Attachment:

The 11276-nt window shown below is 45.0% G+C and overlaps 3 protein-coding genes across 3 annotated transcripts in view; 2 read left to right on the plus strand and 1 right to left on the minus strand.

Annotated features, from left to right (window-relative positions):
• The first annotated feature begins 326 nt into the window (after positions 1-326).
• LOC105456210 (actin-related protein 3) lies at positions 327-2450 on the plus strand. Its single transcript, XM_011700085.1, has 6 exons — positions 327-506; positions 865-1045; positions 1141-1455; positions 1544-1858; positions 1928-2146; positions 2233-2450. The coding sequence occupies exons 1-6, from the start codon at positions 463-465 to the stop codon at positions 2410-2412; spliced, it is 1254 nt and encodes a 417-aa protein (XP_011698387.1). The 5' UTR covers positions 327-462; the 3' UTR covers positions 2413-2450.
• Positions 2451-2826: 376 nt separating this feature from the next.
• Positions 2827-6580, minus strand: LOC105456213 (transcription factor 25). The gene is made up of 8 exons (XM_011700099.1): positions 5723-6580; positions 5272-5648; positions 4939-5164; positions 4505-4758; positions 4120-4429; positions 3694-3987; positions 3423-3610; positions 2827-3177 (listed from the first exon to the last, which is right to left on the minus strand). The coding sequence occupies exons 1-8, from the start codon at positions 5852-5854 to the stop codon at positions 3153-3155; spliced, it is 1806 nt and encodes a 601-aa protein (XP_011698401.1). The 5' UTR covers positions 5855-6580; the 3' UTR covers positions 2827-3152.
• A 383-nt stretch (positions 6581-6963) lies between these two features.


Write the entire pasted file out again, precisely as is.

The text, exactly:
The 11276-nt window shown below is 45.0% G+C and overlaps 3 protein-coding genes across 3 annotated transcripts in view; 2 read left to right on the plus strand and 1 right to left on the minus strand.

Annotated features, from left to right (window-relative positions):
• The first annotated feature begins 326 nt into the window (after positions 1-326).
• LOC105456210 (actin-related protein 3) lies at positions 327-2450 on the plus strand. Its single transcript, XM_011700085.1, has 6 exons — positions 327-506; positions 865-1045; positions 1141-1455; positions 1544-1858; positions 1928-2146; positions 2233-2450. The coding sequence occupies exons 1-6, from the start codon at positions 463-465 to the stop codon at positions 2410-2412; spliced, it is 1254 nt and encodes a 417-aa protein (XP_011698387.1). The 5' UTR covers positions 327-462; the 3' UTR covers positions 2413-2450.
• Positions 2451-2826: 376 nt separating this feature from the next.
• Positions 2827-6580, minus strand: LOC105456213 (transcription factor 25). The gene is made up of 8 exons (XM_011700099.1): positions 5723-6580; positions 5272-5648; positions 4939-5164; positions 4505-4758; positions 4120-4429; positions 3694-3987; positions 3423-3610; positions 2827-3177 (listed from the first exon to the last, which is right to left on the minus strand). The coding sequence occupies exons 1-8, from the start codon at positions 5852-5854 to the stop codon at positions 3153-3155; spliced, it is 1806 nt and encodes a 601-aa protein (XP_011698401.1). The 5' UTR covers positions 5855-6580; the 3' UTR covers positions 2827-3152.
• A 383-nt stretch (positions 6581-6963) lies between these two features.